The urge to take everything and leave was hard to fight after receiving the first letter, a two-week notice without it being labeled as such. Packing my belongings into shopping totes and cleaning my office of personal items was the only action I could take while awaiting the final letter and day. I was being removed, a most ironic clinically sterilizing verb, as if being diagnosed a malignancy. Treating me like a diagnosis rather than a person probably insulated the District team from feeling any remorse.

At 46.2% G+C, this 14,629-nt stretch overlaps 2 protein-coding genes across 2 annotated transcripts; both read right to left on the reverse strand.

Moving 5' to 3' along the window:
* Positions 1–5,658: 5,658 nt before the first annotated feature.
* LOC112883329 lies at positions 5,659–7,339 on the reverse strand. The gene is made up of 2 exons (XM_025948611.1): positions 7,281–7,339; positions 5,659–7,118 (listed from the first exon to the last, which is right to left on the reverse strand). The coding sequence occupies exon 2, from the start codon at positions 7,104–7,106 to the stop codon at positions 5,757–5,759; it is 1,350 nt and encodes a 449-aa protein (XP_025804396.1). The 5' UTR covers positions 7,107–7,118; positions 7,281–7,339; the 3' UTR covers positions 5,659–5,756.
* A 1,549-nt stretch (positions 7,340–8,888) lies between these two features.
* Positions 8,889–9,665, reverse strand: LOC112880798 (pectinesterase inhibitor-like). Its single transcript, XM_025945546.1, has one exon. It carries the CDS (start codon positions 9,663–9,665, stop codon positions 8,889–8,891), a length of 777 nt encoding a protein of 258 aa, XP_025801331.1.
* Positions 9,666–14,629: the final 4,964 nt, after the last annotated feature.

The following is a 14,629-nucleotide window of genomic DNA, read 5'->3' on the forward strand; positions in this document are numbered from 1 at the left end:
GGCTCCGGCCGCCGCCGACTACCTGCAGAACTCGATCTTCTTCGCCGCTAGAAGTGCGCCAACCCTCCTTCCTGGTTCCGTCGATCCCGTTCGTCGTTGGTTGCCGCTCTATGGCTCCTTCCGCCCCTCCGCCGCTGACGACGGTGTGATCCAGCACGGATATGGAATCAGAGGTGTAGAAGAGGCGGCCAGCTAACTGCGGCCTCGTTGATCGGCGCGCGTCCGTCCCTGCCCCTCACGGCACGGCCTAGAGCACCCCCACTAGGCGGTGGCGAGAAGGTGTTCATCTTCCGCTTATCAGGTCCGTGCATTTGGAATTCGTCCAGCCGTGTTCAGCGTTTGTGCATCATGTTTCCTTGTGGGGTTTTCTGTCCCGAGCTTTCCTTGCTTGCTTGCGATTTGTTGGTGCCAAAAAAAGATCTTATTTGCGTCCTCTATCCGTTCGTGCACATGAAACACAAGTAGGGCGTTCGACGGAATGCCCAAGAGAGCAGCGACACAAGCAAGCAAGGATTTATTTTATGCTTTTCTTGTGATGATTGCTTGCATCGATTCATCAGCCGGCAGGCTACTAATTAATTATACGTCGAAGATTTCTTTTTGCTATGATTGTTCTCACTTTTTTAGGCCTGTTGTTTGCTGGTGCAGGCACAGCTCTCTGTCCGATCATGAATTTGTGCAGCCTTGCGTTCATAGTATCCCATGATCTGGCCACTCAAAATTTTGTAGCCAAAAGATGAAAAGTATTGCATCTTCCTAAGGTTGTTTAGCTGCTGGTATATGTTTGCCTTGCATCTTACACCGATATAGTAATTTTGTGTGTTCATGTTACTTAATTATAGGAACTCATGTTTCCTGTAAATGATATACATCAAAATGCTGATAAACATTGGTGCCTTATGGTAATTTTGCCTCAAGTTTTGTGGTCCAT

While I struggled to keep myself from crying, I sat while the director read the final decision letter to me. It was only two pages. The rest, he said, would be coming in the mail to my home. I wasn’t given time to take it in, maybe that was a good thing, because I left without telling anyone. I was able to call my husband and with only one extra trip to the truck, I dropped my keys, I.D. and agency mobile on my desk and left.
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